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And, as a pleasant woman will,
Had cheered the long, dull ride,

Besought me, with so sweet a smile,
That—though I hate delays—

I could not choose but rest awhile—
(These women have such ways')

u On yonder mossy ledge she sat,

Her sketch upon her knees,
A stray brown lock beneath her hat

Unrolling in the breeze;
Her sweet face, in the sunset light

Upraised and glorified,—
I never saw a prettier sight

In all my mountain ride.

"As good as fair; it seemed her joy

To comfort and to give;
My poor, sick wife, and cripple boy,

Will bless her while they live 1"
The tremor in the driver's tone

His manhood did not shame: "I dare say, sir, you may have known—

He named a well-known name.

Then sank the pyramidal mounds,

The blue lake fled away;
For mountain-scope a parlour's bounds,

A lighted hearth for day!
From lonely years and weary miles

The shadows fell apart;
Kind voices cheered, sweet human smiles

Shone warm into my heart.

We journeyed on; but earth an$ sky
Had power to charm ao more •

Still dreamed my inwa it-turning eye
The dream of memor j o'er.


Ah! human kindness, human love—

To few who seek denied— Too late we learn to prize above

The whole round world beside!


All day the darkness and the cold

Upon my heart have lain, Like shadows on the winter sky,

Like frost upon the pane;

But now my torpid fancy wakes,

And, on thy Eagle's plume,
Rides forth, like Sinbad on his bird,

Or witch upon her broom 1

Below me roar the rocking pines,

Before me spreads the lake,
Whose long and solemn-sounding waves

Against the sunset break.

I hear the wild Rice-Eater thresh

The grain he has not sown;
I see, with flashing scythe of fire,

The prairie harvest mown 1

I hear the far-off voyager's horn;

I see the Yankee's trail—
His foot on every mountain-pass,

On every stream his sail.

By forest, lake and water-fall,

I see his peddler show;
The mighty mingling with the mean,

The lofty with the low.

He's whittling by St. Mary's FaUs,

Upon his loaded wain; He's measuring o'er the Pictured Rocks,

With eager eyes of gain.

I hear the mattock in the mine,

The axe-stroke in the dell,
The clamor from the Indian lodge,

The Jesuit chapel bell I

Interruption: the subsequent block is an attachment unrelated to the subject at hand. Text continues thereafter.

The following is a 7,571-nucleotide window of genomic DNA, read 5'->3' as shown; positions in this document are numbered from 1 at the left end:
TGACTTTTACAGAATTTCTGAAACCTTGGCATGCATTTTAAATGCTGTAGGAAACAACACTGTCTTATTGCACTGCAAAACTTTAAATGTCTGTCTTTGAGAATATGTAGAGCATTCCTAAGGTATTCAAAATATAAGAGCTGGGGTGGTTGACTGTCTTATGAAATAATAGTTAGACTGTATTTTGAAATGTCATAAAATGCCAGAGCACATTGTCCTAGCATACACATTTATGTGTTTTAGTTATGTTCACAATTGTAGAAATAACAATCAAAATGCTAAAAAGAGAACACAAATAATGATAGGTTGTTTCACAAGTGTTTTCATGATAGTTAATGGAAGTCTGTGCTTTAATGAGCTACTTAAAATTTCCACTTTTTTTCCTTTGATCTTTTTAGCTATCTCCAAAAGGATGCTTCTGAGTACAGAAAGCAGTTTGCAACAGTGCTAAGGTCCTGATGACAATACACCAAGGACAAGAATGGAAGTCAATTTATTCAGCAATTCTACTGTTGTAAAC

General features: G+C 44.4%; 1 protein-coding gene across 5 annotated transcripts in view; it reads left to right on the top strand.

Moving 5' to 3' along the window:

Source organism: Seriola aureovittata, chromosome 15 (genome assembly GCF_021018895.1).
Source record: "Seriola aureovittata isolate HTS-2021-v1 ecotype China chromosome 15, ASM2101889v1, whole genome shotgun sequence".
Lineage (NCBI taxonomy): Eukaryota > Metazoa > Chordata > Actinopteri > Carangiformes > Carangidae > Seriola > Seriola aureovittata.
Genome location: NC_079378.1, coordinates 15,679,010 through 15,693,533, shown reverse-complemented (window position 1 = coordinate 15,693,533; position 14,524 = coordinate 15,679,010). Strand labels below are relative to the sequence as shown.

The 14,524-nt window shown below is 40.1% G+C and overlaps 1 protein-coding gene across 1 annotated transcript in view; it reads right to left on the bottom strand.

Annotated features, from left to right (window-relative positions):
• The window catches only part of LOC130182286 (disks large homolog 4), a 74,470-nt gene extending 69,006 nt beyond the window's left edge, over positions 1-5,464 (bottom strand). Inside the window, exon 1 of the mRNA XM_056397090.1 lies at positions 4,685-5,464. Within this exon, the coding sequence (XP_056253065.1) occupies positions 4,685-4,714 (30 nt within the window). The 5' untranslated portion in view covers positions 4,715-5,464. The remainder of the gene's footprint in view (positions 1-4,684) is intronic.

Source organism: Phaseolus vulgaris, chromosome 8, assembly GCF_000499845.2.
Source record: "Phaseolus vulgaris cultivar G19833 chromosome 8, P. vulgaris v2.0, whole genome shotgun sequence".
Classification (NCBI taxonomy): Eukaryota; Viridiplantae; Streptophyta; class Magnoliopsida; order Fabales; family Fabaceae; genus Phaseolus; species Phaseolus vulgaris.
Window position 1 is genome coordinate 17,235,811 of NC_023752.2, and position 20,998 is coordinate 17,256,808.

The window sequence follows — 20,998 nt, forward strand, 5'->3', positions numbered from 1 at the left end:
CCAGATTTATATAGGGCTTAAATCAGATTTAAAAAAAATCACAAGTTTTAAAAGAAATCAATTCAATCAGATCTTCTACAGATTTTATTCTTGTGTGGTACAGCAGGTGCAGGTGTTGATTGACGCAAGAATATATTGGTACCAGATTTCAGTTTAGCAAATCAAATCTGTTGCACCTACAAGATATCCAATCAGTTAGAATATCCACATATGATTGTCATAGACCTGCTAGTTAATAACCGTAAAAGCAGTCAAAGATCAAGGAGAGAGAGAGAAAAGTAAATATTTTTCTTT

I see the swarthy trappers come

From Mississippi's springs; And war-chiefs with their painted brows,

And crests of eagle wings.

Behind the scared squaw's birch canoe,
The steamer smokes and raves;

And city lots are staked for sale
Above old Indian graves.

I hear the tread of pioneers

Of nations yet to be; The first low wash of waves, where soon

Shall roll a human sea.

The'rudiments of empire here

Are plastic yet and warm; The chaos of a mighty world

Is rounding into form 1

Each rude and jostling fragment soon
Its fitting place shall find—

The raw material of a State,
Its muscle and its mind!

And, westering still, the star which leads
The New World in its train

Has tipped with fire the icy spears
Of many a mountain chain.


The snowy cones of Oregon

Are kindling on its way; And California's golden sands

Gleam brighter in its ray!

Then, blessings on thy eagle quill,

As, wandering far and wide,
J thank thee for this twilight dream

And Fancy's airy ride T

Yet, welcomer than regal plumes,

Which Western trappers find, Thy free and pleasant thoughts, chance-sown,

Like feathers on the wind.

Thy symbol be the mountain-bird,

Whose glistening quill I hold; Thy home the ample air of hope,

And memory's sunset gold!

In thee, let joy with duty join,

And strength unite with love, The eagle's pinions folding round

The warm heart of the dove I

So, when in darkness sleeps the vale
Where still the blind bird clings,

The sunshine of the upper sky
Shall glitter on thy wings!


A Beautiful and happy girl,

With step as light as summer air,
Eyes glad with smiles, and brow of pearl,
Shadowed by many a careless curl

Of unconfined and flowing hair, A seeming child in everything,

Save thoughtful brow and ripening charms As Nature wears the smile of Spring

When sinking into Summer's arms.

A mind rejoicing in the light

Which melted through its graceful bower,
Leaf after leaf, dew-moist and bright,
And stainless in its holy white,

Unfolding like a morning flower:
A heart, which, like a fine-toned lute,

With eyery breath of feeling woke,
And, even when the tongue was mute,

From eye and lip in music spoke.

How thrills once more the lengthening chain

Of memory, at the thought of thee! Old hopes which long in dust have lain Old dreams, come thronging back again,

And boyhood lives again in me;
I feel its glow upon my cheek,

Its fulness of the heart is mine,
As when I leaned to hear thee speak,

Or raised my doubtful eye to thine.

I hear again thy low replies,

I feel thy arm within my own,
And timidly again uprise
The fringed lids of hazel eyes,

With soft brown tresses overblown.
Ah ! memories of sweet summer eves,

Of moonlit wave and willowy way, Of stars and flowers, and dewy leaves,

And smiles and tones more dear than they!

Ere this, thy quiet eye hath smiled

My picture of thy youth to see, When, half a woman, half a child,

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